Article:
Hardware hacks might not get as much attention as the latest security breaches, but they can be just as devastating. You’re probably picturing an attacker sneakily using a dummy USB key to infiltrate a computer, but as a recent report from Vice describes, even innocuous tech like Apple’s Lightning cables can be modified to exploit vulnerabilities and take control of your devices.
The dummy Lightning cables — named “O.MG cables” after their creator, a security researcher known as MG — were circulated at the recent Defcon hacker convention in Las Vegas. O.MG cables are otherwise normal-looking Lightning cables modded with extra hardware that give hackers remote access to your PC and iOS devices when they’re plugged in.
O.MG cables are indistinguishable from the real thing, and they even come with the iconic adhesive binding rings you’ll find wrapped around new Apple cables. The modded cables act normally, too, letting you charge your devices via USB or transfer files from your iOS devices.
Neither your PC nor your connected devices will ever notice that anything is amiss. Short of dissecting the cable to look for the extra hardware, the only way to detect that you’re using an O.MG cable is when you realise, after the fact, that your device was exploited. And even if you happen to catch an attacker running a terminal window on your PC remotely, O.MG cables include a killswitch that disables the implanted hardware, thus destroying any possibility to track down the attack’s origins.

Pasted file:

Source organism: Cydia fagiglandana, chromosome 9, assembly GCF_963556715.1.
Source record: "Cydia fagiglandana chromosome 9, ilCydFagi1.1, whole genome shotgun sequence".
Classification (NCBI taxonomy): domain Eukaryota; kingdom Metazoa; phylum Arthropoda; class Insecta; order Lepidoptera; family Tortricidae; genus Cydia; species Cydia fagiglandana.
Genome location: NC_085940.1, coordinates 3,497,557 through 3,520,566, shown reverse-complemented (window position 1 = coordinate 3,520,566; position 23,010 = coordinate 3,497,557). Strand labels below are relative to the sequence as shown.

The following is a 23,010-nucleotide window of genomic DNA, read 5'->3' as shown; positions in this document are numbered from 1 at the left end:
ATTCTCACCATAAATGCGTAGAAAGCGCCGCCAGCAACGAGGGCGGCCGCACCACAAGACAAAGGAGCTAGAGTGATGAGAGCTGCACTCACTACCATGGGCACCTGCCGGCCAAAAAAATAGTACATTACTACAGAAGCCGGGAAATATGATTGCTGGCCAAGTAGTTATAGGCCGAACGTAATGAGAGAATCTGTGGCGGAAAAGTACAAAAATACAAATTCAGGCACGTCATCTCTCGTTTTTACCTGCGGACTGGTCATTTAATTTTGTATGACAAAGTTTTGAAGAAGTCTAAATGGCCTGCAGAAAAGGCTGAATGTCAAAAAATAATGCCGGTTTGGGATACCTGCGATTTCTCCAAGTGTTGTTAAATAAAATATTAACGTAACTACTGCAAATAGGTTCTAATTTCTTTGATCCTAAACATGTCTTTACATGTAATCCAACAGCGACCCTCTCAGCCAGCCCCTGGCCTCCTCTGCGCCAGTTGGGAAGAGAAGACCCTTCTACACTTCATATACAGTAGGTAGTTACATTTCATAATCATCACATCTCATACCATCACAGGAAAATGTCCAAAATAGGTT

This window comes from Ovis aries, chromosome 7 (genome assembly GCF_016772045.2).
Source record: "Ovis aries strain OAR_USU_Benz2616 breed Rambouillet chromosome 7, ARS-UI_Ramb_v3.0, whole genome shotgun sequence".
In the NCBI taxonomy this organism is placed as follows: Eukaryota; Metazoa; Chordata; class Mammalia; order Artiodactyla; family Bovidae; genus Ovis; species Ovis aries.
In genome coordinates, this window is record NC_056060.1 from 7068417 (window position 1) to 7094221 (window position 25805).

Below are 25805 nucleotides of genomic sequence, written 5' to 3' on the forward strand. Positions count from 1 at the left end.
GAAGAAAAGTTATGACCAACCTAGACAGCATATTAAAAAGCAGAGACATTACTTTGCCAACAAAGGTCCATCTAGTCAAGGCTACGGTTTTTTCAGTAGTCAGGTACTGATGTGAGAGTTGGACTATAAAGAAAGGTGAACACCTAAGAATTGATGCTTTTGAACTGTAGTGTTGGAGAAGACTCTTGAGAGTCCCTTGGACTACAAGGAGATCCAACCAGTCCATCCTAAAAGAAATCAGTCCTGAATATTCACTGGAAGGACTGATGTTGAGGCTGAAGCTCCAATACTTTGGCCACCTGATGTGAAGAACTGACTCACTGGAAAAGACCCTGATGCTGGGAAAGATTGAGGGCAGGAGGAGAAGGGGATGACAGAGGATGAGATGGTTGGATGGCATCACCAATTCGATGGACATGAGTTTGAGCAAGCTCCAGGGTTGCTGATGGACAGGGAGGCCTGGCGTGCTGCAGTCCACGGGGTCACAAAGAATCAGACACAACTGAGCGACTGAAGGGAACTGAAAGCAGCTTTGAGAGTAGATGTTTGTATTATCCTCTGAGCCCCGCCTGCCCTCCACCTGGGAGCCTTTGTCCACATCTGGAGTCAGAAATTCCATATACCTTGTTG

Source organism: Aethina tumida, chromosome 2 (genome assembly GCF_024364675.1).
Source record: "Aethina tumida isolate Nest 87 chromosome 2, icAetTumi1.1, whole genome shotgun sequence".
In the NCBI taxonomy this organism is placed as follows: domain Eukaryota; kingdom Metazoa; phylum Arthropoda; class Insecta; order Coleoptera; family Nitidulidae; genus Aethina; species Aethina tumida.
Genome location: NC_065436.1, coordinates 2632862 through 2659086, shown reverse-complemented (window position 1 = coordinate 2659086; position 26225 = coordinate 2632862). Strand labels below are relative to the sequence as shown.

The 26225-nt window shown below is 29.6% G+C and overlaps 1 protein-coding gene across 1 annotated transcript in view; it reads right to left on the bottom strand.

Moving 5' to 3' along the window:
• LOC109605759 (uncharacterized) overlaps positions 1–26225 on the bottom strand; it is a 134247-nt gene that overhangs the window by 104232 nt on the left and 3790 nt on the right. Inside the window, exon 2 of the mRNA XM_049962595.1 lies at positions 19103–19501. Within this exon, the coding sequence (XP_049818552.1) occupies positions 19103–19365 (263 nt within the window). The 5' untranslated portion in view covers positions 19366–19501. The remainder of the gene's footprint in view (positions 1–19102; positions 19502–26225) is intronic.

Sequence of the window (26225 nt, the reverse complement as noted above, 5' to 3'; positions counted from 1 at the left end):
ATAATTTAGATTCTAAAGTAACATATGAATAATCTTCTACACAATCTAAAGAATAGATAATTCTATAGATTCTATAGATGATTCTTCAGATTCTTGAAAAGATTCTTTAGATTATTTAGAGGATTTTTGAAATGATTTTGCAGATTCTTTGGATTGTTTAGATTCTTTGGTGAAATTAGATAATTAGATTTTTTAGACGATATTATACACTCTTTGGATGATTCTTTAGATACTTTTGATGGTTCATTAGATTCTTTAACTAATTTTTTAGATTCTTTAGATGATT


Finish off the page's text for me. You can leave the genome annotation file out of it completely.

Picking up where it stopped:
Protecting yourself from the O.MG cable (and friends)
Here’s the good news: these fake cables are not widespread, and even if they were, it would be hard to “accidentally” purchase one from an Apple Store since would take some effort on behalf of the hacker to implant a modded cable into legit packaging — at least for now. That, and these modified Lightning cables have all been painstakingly built by hand (so far).
The O.MG cable exploit is a lot like using USB keys or other external devices to gain remote access to a PC. Such tactics are more common than some may think, but there are some common-sense preventative measures you can take to keep your data and devices safe:
Don’t pick up any random tech you find laying around, even if its in what looks to be legit packaging
Don’t accept unsolicited chargers, USB dongles, or similar components as gifts from people you don’t trust, and definitely don’t plug them into your devices. Similarly, only borrow chargers from people you trust.
Only buy your cables from legit sources online, or better yet, from physical locations where you can ensure the packaging hasn’t been tampered with.
When it comes to cables you already own, keep your devices, cables, USB dongles, and other components nearby and secure while out in public.